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Airport needs to harness IT

Airport needs to harness IT

Auckland Airport needs to use technology to its full potential, says its new CEO Simon Moutter.

Auckland Airport needs to use technology to its full potential, says its new CEO Simon Moutter. “There is no real excuse from my perspective for airports to be average at ICT. They are not complicated and I’ve dealt with hundreds of business customers who have had far more complicated environments than airports,” says Moutter, former chief operating officer (business) at Telecom New Zealand.

“I want passenger experience lifted substantially and I think the technology is by far the easiest way to address that,” he told the ANZ Airports ICT Forum in Auckland. “Today, you can go and buy systems that would manage and tell us what is happening from when a passenger gets off an aircraft to getting through our airport.”

Moutter says he would also like to apply technology that is used by retailers. “The CEO in a good retailer has live, at his desk, how many boxes are being sold and knows every half-hour what the sales are in every shop. We are just miles off the pace in terms of retail capability and the technology that runs it.”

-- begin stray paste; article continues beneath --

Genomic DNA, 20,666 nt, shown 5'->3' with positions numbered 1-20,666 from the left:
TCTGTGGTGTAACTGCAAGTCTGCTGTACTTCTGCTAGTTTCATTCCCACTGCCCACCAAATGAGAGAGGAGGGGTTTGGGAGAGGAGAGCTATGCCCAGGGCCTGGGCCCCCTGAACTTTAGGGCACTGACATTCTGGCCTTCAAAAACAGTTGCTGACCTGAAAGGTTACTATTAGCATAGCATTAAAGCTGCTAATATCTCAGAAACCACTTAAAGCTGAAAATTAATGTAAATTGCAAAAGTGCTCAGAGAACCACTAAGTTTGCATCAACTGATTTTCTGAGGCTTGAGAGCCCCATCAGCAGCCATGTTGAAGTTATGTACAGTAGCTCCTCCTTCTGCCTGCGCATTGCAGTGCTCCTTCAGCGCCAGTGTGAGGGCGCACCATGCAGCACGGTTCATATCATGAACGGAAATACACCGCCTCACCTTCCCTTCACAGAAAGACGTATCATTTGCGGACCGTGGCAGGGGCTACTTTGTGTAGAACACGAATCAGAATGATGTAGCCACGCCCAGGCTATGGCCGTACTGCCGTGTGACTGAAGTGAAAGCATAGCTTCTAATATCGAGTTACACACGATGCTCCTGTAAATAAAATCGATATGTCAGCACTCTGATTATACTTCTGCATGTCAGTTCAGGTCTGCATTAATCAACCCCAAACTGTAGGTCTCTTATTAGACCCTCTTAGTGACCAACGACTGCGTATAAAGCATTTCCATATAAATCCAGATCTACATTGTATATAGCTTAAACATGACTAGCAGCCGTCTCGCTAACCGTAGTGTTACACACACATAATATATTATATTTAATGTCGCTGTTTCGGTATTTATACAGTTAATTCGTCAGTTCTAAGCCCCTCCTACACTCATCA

Having sold IT to many businesses in the past seven years, Moutter says companies need to realise technology is an investment rather than an operating cost. “The process usually is `here’s something we want to build, modify or create’, whereas all CEOs really care about is how they can grow their business. We are on the verge of how software as a service is delivered. Most CEOs at the moment don’t even know what the word means, but it’s an unstoppable force and it brings the global providers right into the backyard of a modestly sized business.”

Air New Zealand CIO Julia Raue, another speaker at the conference, says technology has played a large role in the airline’s mission to improve its domestic and international booking services.

Research conducted in 2005 by the airline revealed Kiwis perceived internal air travel was a luxury. This led to the development of grab a seat, which offers low fares online every day to domestic travelers. “It was an unprecedented success from the beginning and created a vast online community of travel fans. We get lots of feedback from people asking if can we do RSS feeds and publish information to their phone. We don’t do any publishing at the moment, but we may change that,” says Raue.

As well as enabling significant business change, she says IT also saved the company $47 million in operating costs over four years. “We continually look at drumming out costs from our IT operation, but not at the risk of not been able to give the business the performance that it requires.”n Hamish Barwick

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